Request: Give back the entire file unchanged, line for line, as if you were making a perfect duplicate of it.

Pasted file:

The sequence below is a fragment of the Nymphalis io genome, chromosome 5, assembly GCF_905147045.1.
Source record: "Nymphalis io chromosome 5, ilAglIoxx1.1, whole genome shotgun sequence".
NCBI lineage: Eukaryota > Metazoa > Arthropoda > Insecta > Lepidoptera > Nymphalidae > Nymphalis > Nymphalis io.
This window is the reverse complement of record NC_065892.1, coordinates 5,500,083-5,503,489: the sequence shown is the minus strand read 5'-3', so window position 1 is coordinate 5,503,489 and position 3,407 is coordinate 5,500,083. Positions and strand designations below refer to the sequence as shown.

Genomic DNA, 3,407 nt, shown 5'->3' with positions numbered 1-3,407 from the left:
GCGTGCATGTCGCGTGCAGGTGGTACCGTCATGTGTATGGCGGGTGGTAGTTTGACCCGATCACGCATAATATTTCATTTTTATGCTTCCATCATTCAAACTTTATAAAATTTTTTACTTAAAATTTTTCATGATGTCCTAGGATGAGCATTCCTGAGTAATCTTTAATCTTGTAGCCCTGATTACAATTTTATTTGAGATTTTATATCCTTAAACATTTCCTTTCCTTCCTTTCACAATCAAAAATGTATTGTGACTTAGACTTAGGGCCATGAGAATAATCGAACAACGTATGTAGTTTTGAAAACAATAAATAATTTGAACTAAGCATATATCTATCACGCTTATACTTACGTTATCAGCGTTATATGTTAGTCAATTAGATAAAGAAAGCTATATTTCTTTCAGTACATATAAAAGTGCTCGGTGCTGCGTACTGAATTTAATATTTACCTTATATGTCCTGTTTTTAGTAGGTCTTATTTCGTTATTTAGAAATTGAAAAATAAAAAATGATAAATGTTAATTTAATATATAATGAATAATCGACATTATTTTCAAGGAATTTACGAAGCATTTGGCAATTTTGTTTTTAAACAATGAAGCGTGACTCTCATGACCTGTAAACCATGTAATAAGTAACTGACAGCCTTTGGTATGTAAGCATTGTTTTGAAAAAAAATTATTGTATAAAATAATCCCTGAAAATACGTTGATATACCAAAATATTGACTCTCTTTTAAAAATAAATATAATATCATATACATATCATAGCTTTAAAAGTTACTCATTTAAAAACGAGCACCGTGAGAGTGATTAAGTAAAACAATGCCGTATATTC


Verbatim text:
The sequence below is a fragment of the Nymphalis io genome, chromosome 5, assembly GCF_905147045.1.
Source record: "Nymphalis io chromosome 5, ilAglIoxx1.1, whole genome shotgun sequence".
NCBI lineage: Eukaryota > Metazoa > Arthropoda > Insecta > Lepidoptera > Nymphalidae > Nymphalis > Nymphalis io.
This window is the reverse complement of record NC_065892.1, coordinates 5,500,083-5,503,489: the sequence shown is the minus strand read 5'-3', so window position 1 is coordinate 5,503,489 and position 3,407 is coordinate 5,500,083. Positions and strand designations below refer to the sequence as shown.

Genomic DNA, 3,407 nt, shown 5'->3' with positions numbered 1-3,407 from the left:
GCGTGCATGTCGCGTGCAGGTGGTACCGTCATGTGTATGGCGGGTGGTAGTTTGACCCGATCACGCATAATATTTCATTTTTATGCTTCCATCATTCAAACTTTATAAAATTTTTTACTTAAAATTTTTCATGATGTCCTAGGATGAGCATTCCTGAGTAATCTTTAATCTTGTAGCCCTGATTACAATTTTATTTGAGATTTTATATCCTTAAACATTTCCTTTCCTTCCTTTCACAATCAAAAATGTATTGTGACTTAGACTTAGGGCCATGAGAATAATCGAACAACGTATGTAGTTTTGAAAACAATAAATAATTTGAACTAAGCATATATCTATCACGCTTATACTTACGTTATCAGCGTTATATGTTAGTCAATTAGATAAAGAAAGCTATATTTCTTTCAGTACATATAAAAGTGCTCGGTGCTGCGTACTGAATTTAATATTTACCTTATATGTCCTGTTTTTAGTAGGTCTTATTTCGTTATTTAGAAATTGAAAAATAAAAAATGATAAATGTTAATTTAATATATAATGAATAATCGACATTATTTTCAAGGAATTTACGAAGCATTTGGCAATTTTGTTTTTAAACAATGAAGCGTGACTCTCATGACCTGTAAACCATGTAATAAGTAACTGACAGCCTTTGGTATGTAAGCATTGTTTTGAAAAAAAATTATTGTATAAAATAATCCCTGAAAATACGTTGATATACCAAAATATTGACTCTCTTTTAAAAATAAATATAATATCATATACATATCATAGCTTTAAAAGTTACTCATTTAAAAACGAGCACCGTGAGAGTGATTAAGTAAAACAATGCCGTATATTC